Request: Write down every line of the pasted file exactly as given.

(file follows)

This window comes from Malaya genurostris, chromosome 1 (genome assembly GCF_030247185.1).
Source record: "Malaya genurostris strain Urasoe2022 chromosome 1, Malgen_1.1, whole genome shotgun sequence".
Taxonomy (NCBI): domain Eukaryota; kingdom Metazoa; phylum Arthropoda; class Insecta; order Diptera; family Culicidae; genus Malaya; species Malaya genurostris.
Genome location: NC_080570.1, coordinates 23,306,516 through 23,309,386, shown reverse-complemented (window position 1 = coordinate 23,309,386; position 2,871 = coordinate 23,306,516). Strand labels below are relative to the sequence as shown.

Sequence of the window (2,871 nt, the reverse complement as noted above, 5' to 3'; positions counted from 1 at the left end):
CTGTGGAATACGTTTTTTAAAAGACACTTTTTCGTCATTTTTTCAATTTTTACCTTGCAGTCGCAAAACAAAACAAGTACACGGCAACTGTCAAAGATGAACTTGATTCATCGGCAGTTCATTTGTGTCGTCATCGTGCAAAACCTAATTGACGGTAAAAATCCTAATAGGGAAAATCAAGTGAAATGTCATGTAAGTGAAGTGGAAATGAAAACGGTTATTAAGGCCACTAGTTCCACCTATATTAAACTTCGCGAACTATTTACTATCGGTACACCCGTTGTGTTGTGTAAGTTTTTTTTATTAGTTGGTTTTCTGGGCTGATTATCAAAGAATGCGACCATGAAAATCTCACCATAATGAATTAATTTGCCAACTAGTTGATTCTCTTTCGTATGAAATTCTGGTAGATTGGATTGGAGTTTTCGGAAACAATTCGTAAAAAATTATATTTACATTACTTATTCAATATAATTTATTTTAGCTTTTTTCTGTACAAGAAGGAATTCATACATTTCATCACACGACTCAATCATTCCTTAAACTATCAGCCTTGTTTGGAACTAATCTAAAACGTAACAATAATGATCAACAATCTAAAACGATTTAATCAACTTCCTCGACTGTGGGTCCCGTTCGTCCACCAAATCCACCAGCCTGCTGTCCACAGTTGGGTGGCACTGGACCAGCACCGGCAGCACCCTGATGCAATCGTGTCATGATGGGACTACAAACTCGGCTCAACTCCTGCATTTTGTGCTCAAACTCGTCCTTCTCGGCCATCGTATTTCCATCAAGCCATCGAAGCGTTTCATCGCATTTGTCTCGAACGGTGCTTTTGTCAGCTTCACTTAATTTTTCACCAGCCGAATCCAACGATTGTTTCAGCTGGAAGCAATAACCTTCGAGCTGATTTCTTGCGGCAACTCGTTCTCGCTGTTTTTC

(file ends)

This window comes from Malaya genurostris, chromosome 1 (genome assembly GCF_030247185.1).
Source record: "Malaya genurostris strain Urasoe2022 chromosome 1, Malgen_1.1, whole genome shotgun sequence".
Taxonomy (NCBI): domain Eukaryota; kingdom Metazoa; phylum Arthropoda; class Insecta; order Diptera; family Culicidae; genus Malaya; species Malaya genurostris.
Genome location: NC_080570.1, coordinates 23,306,516 through 23,309,386, shown reverse-complemented (window position 1 = coordinate 23,309,386; position 2,871 = coordinate 23,306,516). Strand labels below are relative to the sequence as shown.

Sequence of the window (2,871 nt, the reverse complement as noted above, 5' to 3'; positions counted from 1 at the left end):
CTGTGGAATACGTTTTTTAAAAGACACTTTTTCGTCATTTTTTCAATTTTTACCTTGCAGTCGCAAAACAAAACAAGTACACGGCAACTGTCAAAGATGAACTTGATTCATCGGCAGTTCATTTGTGTCGTCATCGTGCAAAACCTAATTGACGGTAAAAATCCTAATAGGGAAAATCAAGTGAAATGTCATGTAAGTGAAGTGGAAATGAAAACGGTTATTAAGGCCACTAGTTCCACCTATATTAAACTTCGCGAACTATTTACTATCGGTACACCCGTTGTGTTGTGTAAGTTTTTTTTATTAGTTGGTTTTCTGGGCTGATTATCAAAGAATGCGACCATGAAAATCTCACCATAATGAATTAATTTGCCAACTAGTTGATTCTCTTTCGTATGAAATTCTGGTAGATTGGATTGGAGTTTTCGGAAACAATTCGTAAAAAATTATATTTACATTACTTATTCAATATAATTTATTTTAGCTTTTTTCTGTACAAGAAGGAATTCATACATTTCATCACACGACTCAATCATTCCTTAAACTATCAGCCTTGTTTGGAACTAATCTAAAACGTAACAATAATGATCAACAATCTAAAACGATTTAATCAACTTCCTCGACTGTGGGTCCCGTTCGTCCACCAAATCCACCAGCCTGCTGTCCACAGTTGGGTGGCACTGGACCAGCACCGGCAGCACCCTGATGCAATCGTGTCATGATGGGACTACAAACTCGGCTCAACTCCTGCATTTTGTGCTCAAACTCGTCCTTCTCGGCCATCGTATTTCCATCAAGCCATCGAAGCGTTTCATCGCATTTGTCTCGAACGGTGCTTTTGTCAGCTTCACTTAATTTTTCACCAGCCGAATCCAACGATTGTTTCAGCTGGAAGCAATAACCTTCGAGCTGATTTCTTGCGGCAACTCGTTCTCGCTGTTTTTC